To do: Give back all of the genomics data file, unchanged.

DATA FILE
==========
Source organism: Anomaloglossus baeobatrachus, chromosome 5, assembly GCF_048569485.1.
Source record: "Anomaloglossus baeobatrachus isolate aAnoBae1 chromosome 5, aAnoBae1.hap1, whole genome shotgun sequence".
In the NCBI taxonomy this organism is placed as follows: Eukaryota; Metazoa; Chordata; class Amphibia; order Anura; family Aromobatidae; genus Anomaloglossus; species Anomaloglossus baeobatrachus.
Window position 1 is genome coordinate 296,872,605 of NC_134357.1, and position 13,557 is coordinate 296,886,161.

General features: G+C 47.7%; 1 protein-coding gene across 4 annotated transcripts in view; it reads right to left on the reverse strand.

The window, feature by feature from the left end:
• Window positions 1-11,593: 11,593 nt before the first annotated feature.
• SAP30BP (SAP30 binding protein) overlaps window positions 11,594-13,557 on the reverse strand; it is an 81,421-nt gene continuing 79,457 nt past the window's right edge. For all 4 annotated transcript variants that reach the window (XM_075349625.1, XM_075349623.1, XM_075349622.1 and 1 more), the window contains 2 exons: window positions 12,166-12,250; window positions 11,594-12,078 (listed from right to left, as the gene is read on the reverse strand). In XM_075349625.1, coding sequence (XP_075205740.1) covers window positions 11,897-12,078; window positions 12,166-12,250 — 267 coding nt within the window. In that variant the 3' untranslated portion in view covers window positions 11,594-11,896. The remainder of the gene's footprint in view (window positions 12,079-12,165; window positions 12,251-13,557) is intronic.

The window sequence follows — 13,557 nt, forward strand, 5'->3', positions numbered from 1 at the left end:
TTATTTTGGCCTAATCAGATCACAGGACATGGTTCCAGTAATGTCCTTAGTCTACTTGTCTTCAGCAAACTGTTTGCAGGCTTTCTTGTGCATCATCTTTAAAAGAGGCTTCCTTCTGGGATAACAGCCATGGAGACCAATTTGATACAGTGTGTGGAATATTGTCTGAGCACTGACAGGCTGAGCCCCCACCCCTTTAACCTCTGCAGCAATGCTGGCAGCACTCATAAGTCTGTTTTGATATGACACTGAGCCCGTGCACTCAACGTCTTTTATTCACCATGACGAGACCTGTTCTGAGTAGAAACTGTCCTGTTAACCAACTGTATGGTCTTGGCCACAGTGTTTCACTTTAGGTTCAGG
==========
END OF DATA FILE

Source organism: Anomaloglossus baeobatrachus, chromosome 5, assembly GCF_048569485.1.
Source record: "Anomaloglossus baeobatrachus isolate aAnoBae1 chromosome 5, aAnoBae1.hap1, whole genome shotgun sequence".
In the NCBI taxonomy this organism is placed as follows: Eukaryota; Metazoa; Chordata; class Amphibia; order Anura; family Aromobatidae; genus Anomaloglossus; species Anomaloglossus baeobatrachus.
Window position 1 is genome coordinate 296,872,605 of NC_134357.1, and position 13,557 is coordinate 296,886,161.

General features: G+C 47.7%; 1 protein-coding gene across 4 annotated transcripts in view; it reads right to left on the reverse strand.

The window, feature by feature from the left end:
• Window positions 1-11,593: 11,593 nt before the first annotated feature.
• SAP30BP (SAP30 binding protein) overlaps window positions 11,594-13,557 on the reverse strand; it is an 81,421-nt gene continuing 79,457 nt past the window's right edge. For all 4 annotated transcript variants that reach the window (XM_075349625.1, XM_075349623.1, XM_075349622.1 and 1 more), the window contains 2 exons: window positions 12,166-12,250; window positions 11,594-12,078 (listed from right to left, as the gene is read on the reverse strand). In XM_075349625.1, coding sequence (XP_075205740.1) covers window positions 11,897-12,078; window positions 12,166-12,250 — 267 coding nt within the window. In that variant the 3' untranslated portion in view covers window positions 11,594-11,896. The remainder of the gene's footprint in view (window positions 12,079-12,165; window positions 12,251-13,557) is intronic.

The window sequence follows — 13,557 nt, forward strand, 5'->3', positions numbered from 1 at the left end:
TTATTTTGGCCTAATCAGATCACAGGACATGGTTCCAGTAATGTCCTTAGTCTACTTGTCTTCAGCAAACTGTTTGCAGGCTTTCTTGTGCATCATCTTTAAAAGAGGCTTCCTTCTGGGATAACAGCCATGGAGACCAATTTGATACAGTGTGTGGAATATTGTCTGAGCACTGACAGGCTGAGCCCCCACCCCTTTAACCTCTGCAGCAATGCTGGCAGCACTCATAAGTCTGTTTTGATATGACACTGAGCCCGTGCACTCAACGTCTTTTATTCACCATGACGAGACCTGTTCTGAGTAGAAACTGTCCTGTTAACCAACTGTATGGTCTTGGCCACAGTGTTTCACTTTAGGTTCAGG